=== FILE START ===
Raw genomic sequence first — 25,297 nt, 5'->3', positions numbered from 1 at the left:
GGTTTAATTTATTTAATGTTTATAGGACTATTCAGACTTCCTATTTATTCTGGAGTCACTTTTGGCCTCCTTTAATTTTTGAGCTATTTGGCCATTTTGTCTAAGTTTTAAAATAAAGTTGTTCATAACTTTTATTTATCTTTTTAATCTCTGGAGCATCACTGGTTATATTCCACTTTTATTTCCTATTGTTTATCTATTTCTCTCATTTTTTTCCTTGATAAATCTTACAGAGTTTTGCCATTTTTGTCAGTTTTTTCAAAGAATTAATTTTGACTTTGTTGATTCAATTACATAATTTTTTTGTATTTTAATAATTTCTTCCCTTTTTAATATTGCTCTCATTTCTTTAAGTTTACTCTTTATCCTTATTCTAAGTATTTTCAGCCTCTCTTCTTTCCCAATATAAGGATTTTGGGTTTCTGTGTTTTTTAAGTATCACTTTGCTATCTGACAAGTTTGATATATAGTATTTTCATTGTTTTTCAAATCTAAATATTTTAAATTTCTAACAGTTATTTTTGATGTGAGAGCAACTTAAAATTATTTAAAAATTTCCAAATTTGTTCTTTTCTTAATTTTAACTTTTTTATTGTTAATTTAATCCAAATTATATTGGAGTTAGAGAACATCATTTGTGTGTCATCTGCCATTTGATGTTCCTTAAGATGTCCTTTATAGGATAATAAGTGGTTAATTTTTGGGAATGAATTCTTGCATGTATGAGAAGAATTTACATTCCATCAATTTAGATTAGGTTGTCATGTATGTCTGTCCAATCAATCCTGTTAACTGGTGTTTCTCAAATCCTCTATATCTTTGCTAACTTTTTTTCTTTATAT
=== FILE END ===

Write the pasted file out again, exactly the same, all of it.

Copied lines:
Raw genomic sequence first — 25,297 nt, 5'->3', positions numbered from 1 at the left:
GGTTTAATTTATTTAATGTTTATAGGACTATTCAGACTTCCTATTTATTCTGGAGTCACTTTTGGCCTCCTTTAATTTTTGAGCTATTTGGCCATTTTGTCTAAGTTTTAAAATAAAGTTGTTCATAACTTTTATTTATCTTTTTAATCTCTGGAGCATCACTGGTTATATTCCACTTTTATTTCCTATTGTTTATCTATTTCTCTCATTTTTTTCCTTGATAAATCTTACAGAGTTTTGCCATTTTTGTCAGTTTTTTCAAAGAATTAATTTTGACTTTGTTGATTCAATTACATAATTTTTTTGTATTTTAATAATTTCTTCCCTTTTTAATATTGCTCTCATTTCTTTAAGTTTACTCTTTATCCTTATTCTAAGTATTTTCAGCCTCTCTTCTTTCCCAATATAAGGATTTTGGGTTTCTGTGTTTTTTAAGTATCACTTTGCTATCTGACAAGTTTGATATATAGTATTTTCATTGTTTTTCAAATCTAAATATTTTAAATTTCTAACAGTTATTTTTGATGTGAGAGCAACTTAAAATTATTTAAAAATTTCCAAATTTGTTCTTTTCTTAATTTTAACTTTTTTATTGTTAATTTAATCCAAATTATATTGGAGTTAGAGAACATCATTTGTGTGTCATCTGCCATTTGATGTTCCTTAAGATGTCCTTTATAGGATAATAAGTGGTTAATTTTTGGGAATGAATTCTTGCATGTATGAGAAGAATTTACATTCCATCAATTTAGATTAGGTTGTCATGTATGTCTGTCCAATCAATCCTGTTAACTGGTGTTTCTCAAATCCTCTATATCTTTGCTAACTTTTTTTCTTTATAT